Bits and pieces

Funny how half a year can slip by…

It is with some shock and no small degree of shame that I realised it has been that long since my last post here.

So I thought I would give you all a quick update on some of what I have been up to and what I’ll be doing in the near future,  additions to the site and things I’ve written for others elsewhere (click on the images below to view the pages.)

IH World DoS Conference 2015

It was a great honour to be invited to give a talk at this event, held in Greenwich, UK last February.  As far as I could tell, my talk on the Se7en Deadly Sins of ELT went down well, and provoked some robust debate as well.  Thanks to Shaun Wilden for asking me to be part of this event.  One of the fun challenges of the weekend was in Shaun’s and Niki Fortova’s own workshop, where the team I was on managed to film, edit and publish the following short movie trailer in a stupidly short period of time – great idea for class work.  If I manage to get permission from all those in the film, I’ll post it here later.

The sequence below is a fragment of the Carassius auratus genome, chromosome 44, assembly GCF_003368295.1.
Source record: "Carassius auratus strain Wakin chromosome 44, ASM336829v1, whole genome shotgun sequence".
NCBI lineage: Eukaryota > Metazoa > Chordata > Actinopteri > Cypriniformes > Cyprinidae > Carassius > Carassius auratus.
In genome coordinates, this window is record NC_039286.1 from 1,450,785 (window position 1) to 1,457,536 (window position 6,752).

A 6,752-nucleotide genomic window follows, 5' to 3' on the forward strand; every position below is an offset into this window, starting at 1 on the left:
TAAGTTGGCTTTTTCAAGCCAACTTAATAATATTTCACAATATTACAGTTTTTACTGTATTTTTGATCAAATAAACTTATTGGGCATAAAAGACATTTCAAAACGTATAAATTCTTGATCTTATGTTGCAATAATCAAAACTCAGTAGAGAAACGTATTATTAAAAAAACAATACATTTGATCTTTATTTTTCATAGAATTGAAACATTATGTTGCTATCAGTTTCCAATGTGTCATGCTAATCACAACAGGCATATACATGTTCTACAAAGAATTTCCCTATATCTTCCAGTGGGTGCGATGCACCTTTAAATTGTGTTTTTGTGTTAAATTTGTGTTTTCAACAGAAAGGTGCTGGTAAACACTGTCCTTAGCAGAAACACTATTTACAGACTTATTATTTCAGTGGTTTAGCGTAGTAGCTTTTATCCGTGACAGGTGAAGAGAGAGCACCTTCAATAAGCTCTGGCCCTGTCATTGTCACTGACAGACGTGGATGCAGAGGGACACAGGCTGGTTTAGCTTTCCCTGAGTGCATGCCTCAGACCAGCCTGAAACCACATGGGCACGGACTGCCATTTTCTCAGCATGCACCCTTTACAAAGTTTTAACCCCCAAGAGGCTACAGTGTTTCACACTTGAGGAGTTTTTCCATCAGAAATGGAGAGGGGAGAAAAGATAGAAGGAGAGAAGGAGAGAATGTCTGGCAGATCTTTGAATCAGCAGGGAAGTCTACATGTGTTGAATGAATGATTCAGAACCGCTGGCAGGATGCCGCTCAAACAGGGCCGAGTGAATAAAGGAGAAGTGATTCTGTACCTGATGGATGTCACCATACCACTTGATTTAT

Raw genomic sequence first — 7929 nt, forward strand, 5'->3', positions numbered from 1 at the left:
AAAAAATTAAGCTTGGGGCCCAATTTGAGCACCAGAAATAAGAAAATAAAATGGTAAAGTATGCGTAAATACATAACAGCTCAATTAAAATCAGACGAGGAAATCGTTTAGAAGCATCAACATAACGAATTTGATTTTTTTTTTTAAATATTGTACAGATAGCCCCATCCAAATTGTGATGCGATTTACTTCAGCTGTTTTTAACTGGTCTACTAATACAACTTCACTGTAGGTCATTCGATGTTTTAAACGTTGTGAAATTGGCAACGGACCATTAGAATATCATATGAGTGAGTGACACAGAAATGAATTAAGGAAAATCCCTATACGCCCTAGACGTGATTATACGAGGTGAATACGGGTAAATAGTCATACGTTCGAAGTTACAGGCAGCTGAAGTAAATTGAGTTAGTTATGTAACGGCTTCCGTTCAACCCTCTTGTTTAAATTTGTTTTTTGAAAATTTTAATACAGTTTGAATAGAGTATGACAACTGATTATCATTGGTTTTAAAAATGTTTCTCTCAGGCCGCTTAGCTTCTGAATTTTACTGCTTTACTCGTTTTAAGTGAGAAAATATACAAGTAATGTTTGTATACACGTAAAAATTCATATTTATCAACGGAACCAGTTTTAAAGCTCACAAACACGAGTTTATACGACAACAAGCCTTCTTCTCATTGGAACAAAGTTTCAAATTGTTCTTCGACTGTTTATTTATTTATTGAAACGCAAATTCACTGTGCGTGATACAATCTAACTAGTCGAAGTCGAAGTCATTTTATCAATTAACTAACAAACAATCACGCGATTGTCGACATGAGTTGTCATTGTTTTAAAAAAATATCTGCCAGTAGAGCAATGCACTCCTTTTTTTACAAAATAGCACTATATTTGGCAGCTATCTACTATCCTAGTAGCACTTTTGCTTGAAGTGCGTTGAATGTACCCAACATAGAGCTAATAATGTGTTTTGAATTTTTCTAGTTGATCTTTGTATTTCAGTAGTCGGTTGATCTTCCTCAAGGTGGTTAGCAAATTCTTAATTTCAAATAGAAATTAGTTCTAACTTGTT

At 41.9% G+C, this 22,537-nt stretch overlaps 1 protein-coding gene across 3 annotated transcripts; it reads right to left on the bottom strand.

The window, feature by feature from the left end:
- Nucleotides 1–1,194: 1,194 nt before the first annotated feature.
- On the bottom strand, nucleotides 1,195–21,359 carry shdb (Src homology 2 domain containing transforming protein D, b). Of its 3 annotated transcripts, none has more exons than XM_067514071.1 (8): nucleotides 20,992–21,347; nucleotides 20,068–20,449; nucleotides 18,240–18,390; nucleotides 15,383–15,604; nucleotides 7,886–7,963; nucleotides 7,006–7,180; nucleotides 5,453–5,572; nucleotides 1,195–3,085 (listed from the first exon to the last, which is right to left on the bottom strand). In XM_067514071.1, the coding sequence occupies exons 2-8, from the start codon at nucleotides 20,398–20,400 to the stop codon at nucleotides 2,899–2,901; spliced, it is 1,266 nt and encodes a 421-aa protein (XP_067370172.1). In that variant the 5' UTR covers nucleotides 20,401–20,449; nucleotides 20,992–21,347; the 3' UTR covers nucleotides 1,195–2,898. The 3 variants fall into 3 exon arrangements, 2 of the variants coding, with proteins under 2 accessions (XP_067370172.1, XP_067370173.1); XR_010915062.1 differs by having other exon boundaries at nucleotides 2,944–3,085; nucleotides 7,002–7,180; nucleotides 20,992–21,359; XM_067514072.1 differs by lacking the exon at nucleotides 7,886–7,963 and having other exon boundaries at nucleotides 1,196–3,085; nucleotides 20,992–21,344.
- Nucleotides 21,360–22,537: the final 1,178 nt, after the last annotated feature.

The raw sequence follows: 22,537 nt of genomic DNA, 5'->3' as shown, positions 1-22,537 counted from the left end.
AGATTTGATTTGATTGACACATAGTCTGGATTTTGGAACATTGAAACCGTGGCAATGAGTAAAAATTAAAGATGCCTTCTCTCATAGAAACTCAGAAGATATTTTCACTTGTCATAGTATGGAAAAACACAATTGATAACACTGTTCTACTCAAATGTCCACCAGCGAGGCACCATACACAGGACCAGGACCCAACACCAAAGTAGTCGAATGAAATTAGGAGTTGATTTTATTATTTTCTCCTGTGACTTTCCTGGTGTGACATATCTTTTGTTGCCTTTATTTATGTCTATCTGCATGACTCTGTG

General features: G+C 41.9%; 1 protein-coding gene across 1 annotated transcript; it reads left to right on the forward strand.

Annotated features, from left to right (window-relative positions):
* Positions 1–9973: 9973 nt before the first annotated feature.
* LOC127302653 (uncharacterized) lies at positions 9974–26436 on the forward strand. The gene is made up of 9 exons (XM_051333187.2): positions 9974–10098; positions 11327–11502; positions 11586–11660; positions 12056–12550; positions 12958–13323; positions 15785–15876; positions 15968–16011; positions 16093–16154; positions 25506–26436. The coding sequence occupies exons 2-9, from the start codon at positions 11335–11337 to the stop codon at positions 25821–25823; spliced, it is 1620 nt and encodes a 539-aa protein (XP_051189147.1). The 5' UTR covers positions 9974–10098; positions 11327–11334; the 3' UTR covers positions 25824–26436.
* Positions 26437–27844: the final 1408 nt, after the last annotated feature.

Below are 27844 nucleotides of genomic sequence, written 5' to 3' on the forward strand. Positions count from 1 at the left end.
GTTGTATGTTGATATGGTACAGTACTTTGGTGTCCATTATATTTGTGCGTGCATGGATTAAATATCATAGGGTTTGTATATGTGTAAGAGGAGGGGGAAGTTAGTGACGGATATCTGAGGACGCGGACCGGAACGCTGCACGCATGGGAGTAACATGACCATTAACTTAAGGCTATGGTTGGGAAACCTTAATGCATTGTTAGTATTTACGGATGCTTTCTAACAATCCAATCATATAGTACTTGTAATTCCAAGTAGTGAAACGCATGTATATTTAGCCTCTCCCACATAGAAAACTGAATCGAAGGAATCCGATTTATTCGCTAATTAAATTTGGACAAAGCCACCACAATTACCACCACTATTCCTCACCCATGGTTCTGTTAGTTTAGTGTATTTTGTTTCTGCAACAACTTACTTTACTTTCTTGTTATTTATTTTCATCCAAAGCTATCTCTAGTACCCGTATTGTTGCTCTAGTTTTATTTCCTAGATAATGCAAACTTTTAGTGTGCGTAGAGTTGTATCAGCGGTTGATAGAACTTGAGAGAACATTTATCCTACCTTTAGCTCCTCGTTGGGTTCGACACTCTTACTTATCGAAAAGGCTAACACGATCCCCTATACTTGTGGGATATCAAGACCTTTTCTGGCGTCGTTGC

IATEFL and all that…

I’m also honoured to be part of the TDSIG Pre-Conference Event at IATEFL Manchester 2015, kicking off this coming Friday.  The theme revolves around sharing and solving problems and issues we are encountering in our teaching, and revealing and reveling in the rewards of our work.  Come along if you can – I think there are still tickets available that you can get early on the day if you are lucky.

I’ve contributed two posts to the IATEFL Teacher Development Special Interest Group (TDSIG) website:

link to a post for TDSIG by Anthony Gaughan

link to TDSIG blog post on top ten teaching books by Anthony Gaughan

In other news…